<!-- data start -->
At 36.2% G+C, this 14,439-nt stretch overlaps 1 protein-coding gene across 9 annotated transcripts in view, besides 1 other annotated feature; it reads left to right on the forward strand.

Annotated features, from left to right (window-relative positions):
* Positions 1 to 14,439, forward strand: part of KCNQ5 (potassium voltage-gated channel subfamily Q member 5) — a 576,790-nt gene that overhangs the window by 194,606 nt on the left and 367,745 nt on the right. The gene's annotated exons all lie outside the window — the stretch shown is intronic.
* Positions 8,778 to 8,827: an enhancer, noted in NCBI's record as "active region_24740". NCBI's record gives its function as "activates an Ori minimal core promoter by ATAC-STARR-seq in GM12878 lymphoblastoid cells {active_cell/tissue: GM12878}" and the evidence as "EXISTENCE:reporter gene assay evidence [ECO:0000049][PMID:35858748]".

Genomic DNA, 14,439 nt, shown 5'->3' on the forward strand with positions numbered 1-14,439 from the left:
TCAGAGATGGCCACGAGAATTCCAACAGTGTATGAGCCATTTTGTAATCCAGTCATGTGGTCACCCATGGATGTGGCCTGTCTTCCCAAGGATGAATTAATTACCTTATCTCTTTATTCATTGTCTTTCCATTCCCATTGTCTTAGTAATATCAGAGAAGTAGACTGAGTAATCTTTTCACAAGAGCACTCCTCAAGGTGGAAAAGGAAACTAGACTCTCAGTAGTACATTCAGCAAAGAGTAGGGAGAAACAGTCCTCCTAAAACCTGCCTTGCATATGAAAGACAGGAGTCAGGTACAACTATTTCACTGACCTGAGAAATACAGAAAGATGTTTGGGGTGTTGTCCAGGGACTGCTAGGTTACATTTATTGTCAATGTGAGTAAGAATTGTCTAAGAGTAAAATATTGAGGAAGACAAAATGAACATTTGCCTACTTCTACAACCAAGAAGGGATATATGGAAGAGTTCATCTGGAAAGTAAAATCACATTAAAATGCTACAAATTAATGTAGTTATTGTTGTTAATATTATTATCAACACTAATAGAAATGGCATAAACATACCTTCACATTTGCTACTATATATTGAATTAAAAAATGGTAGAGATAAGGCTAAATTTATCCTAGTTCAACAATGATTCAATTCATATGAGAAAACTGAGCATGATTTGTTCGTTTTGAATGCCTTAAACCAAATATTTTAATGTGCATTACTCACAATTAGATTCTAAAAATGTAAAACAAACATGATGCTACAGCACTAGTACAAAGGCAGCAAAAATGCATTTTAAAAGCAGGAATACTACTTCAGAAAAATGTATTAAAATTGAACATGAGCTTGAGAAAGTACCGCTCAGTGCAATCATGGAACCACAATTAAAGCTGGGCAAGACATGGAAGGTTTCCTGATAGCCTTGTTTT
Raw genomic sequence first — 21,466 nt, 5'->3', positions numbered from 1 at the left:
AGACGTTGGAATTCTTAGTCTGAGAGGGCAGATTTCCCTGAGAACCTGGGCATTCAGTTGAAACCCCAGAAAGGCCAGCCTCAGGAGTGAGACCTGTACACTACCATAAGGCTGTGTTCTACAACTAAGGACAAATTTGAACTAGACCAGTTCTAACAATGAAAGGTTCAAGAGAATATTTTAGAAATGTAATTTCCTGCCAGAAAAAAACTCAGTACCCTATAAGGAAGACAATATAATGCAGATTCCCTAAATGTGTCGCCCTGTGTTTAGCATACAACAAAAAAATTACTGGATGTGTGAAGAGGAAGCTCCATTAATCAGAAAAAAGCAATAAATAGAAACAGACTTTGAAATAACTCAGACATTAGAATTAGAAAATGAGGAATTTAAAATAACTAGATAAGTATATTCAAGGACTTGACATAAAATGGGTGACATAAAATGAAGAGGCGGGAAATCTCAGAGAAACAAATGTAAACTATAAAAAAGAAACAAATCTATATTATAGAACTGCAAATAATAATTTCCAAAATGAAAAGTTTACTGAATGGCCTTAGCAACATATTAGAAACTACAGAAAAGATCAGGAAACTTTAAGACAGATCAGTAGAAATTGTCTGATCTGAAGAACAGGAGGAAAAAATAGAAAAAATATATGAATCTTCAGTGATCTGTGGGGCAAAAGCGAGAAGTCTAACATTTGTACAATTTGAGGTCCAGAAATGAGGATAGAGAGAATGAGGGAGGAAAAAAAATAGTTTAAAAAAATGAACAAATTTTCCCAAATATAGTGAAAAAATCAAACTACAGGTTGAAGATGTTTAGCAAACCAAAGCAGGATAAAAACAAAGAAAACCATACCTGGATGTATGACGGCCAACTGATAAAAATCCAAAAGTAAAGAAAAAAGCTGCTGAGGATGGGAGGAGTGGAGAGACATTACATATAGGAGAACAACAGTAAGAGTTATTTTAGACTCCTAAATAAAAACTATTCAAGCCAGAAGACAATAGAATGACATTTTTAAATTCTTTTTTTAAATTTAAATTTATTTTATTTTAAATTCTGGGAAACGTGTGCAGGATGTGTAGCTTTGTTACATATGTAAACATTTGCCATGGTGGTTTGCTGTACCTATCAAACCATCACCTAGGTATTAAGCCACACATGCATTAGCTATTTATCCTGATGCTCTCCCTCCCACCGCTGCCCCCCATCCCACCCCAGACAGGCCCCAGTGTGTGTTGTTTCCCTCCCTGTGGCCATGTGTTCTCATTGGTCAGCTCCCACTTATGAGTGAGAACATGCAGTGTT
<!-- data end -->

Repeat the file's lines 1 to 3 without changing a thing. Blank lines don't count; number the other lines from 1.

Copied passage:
At 36.2% G+C, this 14,439-nt stretch overlaps 1 protein-coding gene across 9 annotated transcripts in view, besides 1 other annotated feature; it reads left to right on the forward strand.

Annotated features, from left to right (window-relative positions):
* Positions 1 to 14,439, forward strand: part of KCNQ5 (potassium voltage-gated channel subfamily Q member 5) — a 576,790-nt gene that overhangs the window by 194,606 nt on the left and 367,745 nt on the right. The gene's annotated exons all lie outside the window — the stretch shown is intronic.